LOUISVILLE, Ky. (WDRB)--A troubled Louisville neighborhood is seeing some changes. "This week, crews are cutting the grass at about 30 homes here in the Newburg neighborhood. The goal is to improve the property value and reduce crime.
"I would say it was near my shoulders," says Karen Alcorn, Newburg neighbor. You're not going to believe this, Alcorn is actually talking about the grass at what has been the eyesore next door to her home. And it gets worse. "We've seen rodents in the area with the grass growing higher," says Alcorn. "My daughter had let the dogs out and um there was a rat or a mouse in the backyard where something had drug it up."
Dr. Barbara Shanklin represents Newburg on Metro Council and says she has been getting dozens of complaints from her constituents. "People call all summer long about houses that have been vacant-most of these houses have been vacant for about a year or two," says Shanklin.
Dr. Shanklin says waste and shoulder high grass at some of these abandoned homes have led to other problems in spite of these no trespassing signs. "And one of the houses that we cut the back door was open somebody had kicked the door in and somebody actually had been living in there and it's an opportunity to hid out."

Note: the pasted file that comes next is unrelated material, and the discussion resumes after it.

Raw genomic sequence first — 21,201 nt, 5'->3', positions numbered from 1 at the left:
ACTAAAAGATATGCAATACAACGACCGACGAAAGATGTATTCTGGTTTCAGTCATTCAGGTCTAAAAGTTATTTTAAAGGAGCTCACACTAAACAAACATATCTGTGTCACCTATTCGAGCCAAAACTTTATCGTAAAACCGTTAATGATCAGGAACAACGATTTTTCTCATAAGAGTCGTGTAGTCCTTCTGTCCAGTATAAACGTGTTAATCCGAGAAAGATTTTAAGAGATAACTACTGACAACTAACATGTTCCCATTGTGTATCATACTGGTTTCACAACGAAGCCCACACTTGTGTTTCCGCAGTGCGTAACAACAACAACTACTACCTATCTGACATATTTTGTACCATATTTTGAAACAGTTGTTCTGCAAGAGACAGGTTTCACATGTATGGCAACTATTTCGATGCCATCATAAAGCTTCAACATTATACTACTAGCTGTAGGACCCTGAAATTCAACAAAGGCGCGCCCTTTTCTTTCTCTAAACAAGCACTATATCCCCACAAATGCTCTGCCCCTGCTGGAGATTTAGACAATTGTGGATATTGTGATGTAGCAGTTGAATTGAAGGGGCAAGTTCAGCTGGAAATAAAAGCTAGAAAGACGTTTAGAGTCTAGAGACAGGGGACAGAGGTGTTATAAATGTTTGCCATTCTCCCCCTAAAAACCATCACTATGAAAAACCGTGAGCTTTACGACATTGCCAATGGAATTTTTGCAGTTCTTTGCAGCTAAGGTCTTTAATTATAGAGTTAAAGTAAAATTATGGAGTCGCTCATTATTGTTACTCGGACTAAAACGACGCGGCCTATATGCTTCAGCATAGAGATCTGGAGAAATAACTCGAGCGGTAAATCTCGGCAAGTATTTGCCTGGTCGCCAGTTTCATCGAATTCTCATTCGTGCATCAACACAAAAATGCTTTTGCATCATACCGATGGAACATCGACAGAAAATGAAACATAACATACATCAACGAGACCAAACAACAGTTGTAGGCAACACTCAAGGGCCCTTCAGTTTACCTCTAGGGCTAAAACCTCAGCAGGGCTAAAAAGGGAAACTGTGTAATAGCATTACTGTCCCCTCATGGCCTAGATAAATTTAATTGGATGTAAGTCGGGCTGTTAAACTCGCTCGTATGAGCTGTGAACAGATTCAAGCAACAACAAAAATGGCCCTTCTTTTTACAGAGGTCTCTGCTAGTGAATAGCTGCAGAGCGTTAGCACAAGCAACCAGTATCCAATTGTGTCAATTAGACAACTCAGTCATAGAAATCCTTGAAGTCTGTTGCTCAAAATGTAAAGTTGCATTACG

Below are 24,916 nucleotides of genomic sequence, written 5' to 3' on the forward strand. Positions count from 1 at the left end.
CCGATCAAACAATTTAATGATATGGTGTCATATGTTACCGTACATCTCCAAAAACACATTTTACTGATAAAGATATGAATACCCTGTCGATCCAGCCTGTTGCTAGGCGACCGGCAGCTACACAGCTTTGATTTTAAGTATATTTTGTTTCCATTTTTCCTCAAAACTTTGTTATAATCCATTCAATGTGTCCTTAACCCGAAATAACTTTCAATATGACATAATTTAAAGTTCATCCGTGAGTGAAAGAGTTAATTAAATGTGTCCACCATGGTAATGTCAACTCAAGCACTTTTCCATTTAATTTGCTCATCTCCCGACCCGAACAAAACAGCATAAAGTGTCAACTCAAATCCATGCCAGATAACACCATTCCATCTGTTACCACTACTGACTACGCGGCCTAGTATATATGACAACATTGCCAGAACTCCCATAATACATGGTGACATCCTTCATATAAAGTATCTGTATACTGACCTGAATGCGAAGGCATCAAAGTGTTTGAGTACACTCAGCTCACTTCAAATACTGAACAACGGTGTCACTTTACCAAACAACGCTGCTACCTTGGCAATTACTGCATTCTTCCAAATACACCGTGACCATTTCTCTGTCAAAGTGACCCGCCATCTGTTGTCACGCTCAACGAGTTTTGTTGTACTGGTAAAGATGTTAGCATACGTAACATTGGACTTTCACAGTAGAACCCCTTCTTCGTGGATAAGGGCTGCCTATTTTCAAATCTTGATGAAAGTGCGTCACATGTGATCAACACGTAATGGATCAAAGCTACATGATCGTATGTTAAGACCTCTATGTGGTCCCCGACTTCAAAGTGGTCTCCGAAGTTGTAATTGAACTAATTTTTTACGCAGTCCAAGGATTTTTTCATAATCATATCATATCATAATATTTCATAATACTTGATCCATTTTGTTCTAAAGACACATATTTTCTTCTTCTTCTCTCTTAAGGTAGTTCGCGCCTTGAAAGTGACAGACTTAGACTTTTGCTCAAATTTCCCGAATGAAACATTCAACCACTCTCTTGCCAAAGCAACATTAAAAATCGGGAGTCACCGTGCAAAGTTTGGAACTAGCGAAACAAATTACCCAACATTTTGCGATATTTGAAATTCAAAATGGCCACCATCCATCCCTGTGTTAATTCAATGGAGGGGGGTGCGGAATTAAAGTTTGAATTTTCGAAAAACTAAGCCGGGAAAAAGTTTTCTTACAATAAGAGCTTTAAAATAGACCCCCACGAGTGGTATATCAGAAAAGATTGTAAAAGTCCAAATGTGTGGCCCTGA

Crews are being paid anywhere from $50 to $200 dollars cut the grass, but in some cases that's still not enough. "One house I have somebody came to me and say we'll charge you 12-hundred for that yard and I mean it's that bad."
Right now the city if picking up tab for cutting the grass and collecting all of the garbage and debris but Shanklin hopes the cost will eventually be passed on to the owners. "Then they can't sell it unless they pay these bills."
Meanwhile, neighbors like Karen Alcorn just hope they've seen the last of the eyesore next door. "Hopefully now that there has been some exposure to this whoever owns the property will start to take care of it," says Alcorn.
It all looks better now, but what happens in few weeks or even a few months? Shanklin says the goal is to do it again by the end of the summer.